And For My Next Trick: AKA The Amazing Disappearing Nebula Nomination

Picture of Cat Rambo in a Cthulhu ski mask.

There’s power in looking silly and not caring that you do. -Amy Poehler


Short version: I’ve withdrawn my story from the Nebula ballot. Many congratulations to Bonnie Jo Stufflebeam, whose excellent story The Orangery replaces it on the ballot.

Long version: One of the best parts of being SFWA President or Vice President is that you get to be one of the people calling the Nebula nominees to tell them what’s up. This is a lot of fun because giving people good news is almost always a terrific experience. I’ve ever gotten to call former students on occasion, and thought my heart would burst from joy, because that is a terrific feeling.

This year I woke on February 16, the day we would be making the calls, to find a message from our Nebula Awards Commissioner asking me to give her a call. I did, and she presented me with news that both delighted and horrified me, that my novelette, “Red in Tooth and Cog,” was on the ballot.

Delighted, because I like that story, and think it’s a good one. A number of people whose opinion I value highly have expressed praise for it, and it’s also something that represents a victory for me. I was grimly determined to be published in the Magazine of Fantasy and Science Fiction – it was a publication that represented an enormous milestone to me – and that acceptance was my 44th submission to the magazine over the course of 12 years. It wasn’t that the other stories were bad ones. One of them, “Five Ways to Fall in Love on Planet Porcelain,” even went on to become a Nebula nominee in 2013.

And horrified, because I don’t want things to look like the Nebulas are motivated by concerns other than literary excellence, and it seemed to me that this could look like that since I have engendered a little popularity while President, mainly because I am so goddamn personable. And I was sure there would be a certain amount of grumbling about it. So before we moved forward, I had to decide whether or not to withdraw it

I made some coffee, went for a walk, and spent a good bit of time thinking about it, talking to my spouse and my best friend, as well as a number of other SFWA folk. I was aware that there was precedent for either decision. In the end, I thought that to withdraw it would be a disservice to the members who liked it and wanted to see it on the ballot. If I wasn’t satisfied that it’s a good story, if I hadn’t previously had a story on a ballot when not involved with the SFWA Board, then I might’ve made a different decision and there are undoubtedly parallel universes where our ballot was different. But if I was appearing on the ballot just because of the Presidency, the time for that would have been last year, when my first novel came out. I think. Maybe. Who knows? Maybe in another universe it did.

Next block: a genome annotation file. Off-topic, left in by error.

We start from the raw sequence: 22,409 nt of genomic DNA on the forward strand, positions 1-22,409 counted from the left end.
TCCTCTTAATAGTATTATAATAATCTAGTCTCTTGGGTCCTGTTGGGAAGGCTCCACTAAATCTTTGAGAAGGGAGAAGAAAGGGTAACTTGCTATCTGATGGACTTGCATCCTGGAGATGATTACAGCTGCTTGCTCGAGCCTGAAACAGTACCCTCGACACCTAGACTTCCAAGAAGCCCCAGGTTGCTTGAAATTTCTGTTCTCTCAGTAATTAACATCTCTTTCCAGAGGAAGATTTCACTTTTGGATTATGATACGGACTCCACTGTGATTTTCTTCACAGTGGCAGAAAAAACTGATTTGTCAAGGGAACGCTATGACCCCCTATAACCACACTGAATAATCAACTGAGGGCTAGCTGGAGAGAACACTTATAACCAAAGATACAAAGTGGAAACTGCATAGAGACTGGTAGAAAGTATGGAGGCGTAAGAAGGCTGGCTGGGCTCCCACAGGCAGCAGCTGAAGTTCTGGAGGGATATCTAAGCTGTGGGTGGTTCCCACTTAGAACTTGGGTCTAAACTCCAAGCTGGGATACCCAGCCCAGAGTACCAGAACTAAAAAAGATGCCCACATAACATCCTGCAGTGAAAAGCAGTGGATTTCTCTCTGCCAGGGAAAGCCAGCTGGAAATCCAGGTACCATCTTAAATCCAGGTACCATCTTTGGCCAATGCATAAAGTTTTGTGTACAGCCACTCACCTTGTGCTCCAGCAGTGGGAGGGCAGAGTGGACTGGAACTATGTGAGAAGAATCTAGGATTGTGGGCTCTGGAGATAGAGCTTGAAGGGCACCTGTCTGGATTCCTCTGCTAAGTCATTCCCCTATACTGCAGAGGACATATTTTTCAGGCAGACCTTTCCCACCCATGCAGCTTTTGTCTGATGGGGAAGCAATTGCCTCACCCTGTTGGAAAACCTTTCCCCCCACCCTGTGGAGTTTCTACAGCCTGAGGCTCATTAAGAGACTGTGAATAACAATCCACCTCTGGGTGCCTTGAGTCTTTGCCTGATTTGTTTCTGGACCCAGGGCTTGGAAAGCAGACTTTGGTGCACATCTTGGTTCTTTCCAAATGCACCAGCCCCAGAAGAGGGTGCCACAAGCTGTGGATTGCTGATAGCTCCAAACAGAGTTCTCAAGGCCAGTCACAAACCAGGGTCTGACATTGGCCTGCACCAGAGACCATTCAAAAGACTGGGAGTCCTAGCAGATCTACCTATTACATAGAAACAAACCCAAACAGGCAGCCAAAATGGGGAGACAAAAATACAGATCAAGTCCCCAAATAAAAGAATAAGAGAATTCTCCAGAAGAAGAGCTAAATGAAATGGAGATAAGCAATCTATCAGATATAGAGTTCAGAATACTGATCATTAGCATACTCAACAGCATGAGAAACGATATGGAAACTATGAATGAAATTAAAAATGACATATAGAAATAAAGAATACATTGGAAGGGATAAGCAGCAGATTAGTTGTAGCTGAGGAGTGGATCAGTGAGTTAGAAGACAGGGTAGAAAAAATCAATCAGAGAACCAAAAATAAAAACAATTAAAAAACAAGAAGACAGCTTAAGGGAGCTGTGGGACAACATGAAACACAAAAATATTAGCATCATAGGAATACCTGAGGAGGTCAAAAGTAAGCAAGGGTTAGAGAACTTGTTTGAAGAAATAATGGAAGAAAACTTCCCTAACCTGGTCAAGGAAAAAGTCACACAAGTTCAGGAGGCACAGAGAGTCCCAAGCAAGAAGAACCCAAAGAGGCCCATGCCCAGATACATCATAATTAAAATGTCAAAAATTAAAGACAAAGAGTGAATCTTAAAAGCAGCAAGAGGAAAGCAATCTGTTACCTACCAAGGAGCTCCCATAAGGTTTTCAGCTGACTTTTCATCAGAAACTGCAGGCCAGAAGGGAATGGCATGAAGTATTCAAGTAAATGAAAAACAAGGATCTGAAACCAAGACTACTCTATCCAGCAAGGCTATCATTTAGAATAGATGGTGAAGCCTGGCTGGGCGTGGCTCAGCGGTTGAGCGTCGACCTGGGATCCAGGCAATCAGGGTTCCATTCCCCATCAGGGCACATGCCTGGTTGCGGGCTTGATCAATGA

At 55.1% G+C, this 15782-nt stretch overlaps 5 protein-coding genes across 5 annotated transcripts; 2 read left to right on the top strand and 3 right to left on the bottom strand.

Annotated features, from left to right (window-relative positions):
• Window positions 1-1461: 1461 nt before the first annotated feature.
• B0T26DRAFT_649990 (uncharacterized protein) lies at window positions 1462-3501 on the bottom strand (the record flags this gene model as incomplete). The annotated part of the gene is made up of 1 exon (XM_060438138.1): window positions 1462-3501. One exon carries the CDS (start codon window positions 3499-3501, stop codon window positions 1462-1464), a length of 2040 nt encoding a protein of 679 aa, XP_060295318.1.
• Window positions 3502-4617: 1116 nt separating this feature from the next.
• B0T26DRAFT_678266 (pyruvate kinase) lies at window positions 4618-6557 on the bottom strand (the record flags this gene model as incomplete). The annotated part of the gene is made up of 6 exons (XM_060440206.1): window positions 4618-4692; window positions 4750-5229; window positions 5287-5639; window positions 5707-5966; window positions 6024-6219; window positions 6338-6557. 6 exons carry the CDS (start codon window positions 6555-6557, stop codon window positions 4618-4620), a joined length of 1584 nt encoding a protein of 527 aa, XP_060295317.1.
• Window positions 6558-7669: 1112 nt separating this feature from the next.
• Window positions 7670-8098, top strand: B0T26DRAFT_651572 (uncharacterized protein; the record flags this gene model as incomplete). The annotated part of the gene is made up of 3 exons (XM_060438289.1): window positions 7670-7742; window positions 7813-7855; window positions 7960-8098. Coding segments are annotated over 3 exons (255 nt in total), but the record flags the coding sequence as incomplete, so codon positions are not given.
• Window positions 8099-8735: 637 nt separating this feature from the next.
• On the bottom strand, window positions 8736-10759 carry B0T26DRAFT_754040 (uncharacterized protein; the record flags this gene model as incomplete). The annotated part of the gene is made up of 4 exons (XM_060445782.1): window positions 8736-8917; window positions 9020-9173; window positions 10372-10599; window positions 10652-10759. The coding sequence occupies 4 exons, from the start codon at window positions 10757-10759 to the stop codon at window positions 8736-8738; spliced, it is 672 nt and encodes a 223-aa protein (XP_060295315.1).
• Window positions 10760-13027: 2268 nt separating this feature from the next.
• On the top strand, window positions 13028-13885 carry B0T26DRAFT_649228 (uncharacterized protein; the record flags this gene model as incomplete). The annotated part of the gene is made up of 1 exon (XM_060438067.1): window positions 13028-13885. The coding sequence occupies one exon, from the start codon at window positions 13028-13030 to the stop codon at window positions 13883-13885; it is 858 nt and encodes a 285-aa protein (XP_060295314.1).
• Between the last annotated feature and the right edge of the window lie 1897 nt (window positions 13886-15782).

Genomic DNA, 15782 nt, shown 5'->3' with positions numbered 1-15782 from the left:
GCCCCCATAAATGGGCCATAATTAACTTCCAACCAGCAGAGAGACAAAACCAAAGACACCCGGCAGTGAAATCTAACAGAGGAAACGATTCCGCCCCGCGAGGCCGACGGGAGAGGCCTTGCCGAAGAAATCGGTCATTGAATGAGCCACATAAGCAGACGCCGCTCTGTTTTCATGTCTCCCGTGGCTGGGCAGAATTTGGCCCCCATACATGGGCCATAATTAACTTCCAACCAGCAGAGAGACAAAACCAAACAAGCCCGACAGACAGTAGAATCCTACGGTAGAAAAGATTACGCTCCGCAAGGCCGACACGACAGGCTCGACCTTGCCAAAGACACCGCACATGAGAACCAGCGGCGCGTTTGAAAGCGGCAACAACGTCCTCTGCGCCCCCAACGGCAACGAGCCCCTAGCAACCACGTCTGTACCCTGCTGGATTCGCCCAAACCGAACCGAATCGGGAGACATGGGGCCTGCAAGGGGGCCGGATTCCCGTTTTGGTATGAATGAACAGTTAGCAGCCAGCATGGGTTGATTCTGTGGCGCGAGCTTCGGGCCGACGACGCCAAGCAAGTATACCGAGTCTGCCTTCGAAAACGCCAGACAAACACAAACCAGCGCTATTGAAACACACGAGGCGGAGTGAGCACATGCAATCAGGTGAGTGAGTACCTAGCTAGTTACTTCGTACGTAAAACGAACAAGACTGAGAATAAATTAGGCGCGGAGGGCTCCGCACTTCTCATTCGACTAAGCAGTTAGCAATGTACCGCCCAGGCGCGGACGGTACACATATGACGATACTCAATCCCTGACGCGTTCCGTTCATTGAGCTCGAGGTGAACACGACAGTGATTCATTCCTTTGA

However, back in this universe, apparently the fact that in the course of editing the 8,000 word story, what emerged was actually short story rather than novelette length, had managed to escape us all over the course of the past year, and so my happiness at finally getting a chance to tell everyone, huzzah, came to an end a bit precipitously. You’ll forgive any rawness to my tone; I think it’s natural.

This presented me with a new dilemma. I could allow it to be moved to the short story category, which would have bumped off not one, but three stories, which had tied for that slot. But that seemed pretty unfair, and made three people pay for the screw-up, instead of just one. So, I’m withdrawing the story. Kudos to the wonderful reading still on the ballot — there is a ton of great stuff on there and you should read it all.

Should the length issue have gotten caught before now? You bet. But if it had to happen on my watch, I am relieved that it happened to me rather than someone else. Is it a solid gut punch? Sure. But there have been others in my life and this is hardly the worst. I still get to go to the Nebulas and enjoy them as one of the ringmasters of that circus. So…wah! Very sad in some ways, but so it goes. Sometimes one puts one’s big girl pants on and soldiers forward without too much entitled whining.

I will, though, try to squeeze a few drop of lemonade from this lemon. If you like what I’m doing, and if you want me to keep persevering, there’s several ways of encouraging me. You can:

Here is a link to the story.

Today’s been crazy. Tonight I’m working my way through some Tillamook chocoloate peanut butter ice cream, Black Jack, and a few levels of Skyrim.

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About Cat

Cat Rambo lives, writes, and teaches by the shores of an eagle-haunted lake in the Pacific Northwest. Her 200+ fiction publications include stories in Asimov's, Clarkesworld Magazine, and the magazine of Fantasy & Science Fiction. Her story, "Five Ways to Fall in Love on Planet Porcelain," from her collection Near + Far (Hydra House Books), was a 2012 Nebula nominee. Her editorship of Fantasy Magazine earned her a World Fantasy Award nomination in 2012. She is the current President of the Science Fiction and Fantasy Writers of America (SFWA). She is currently working on Exiles of Tabat, the third book of the Tabat Quartet. A new story collection, Neither Here Nor There, appears from Hydra House this fall.
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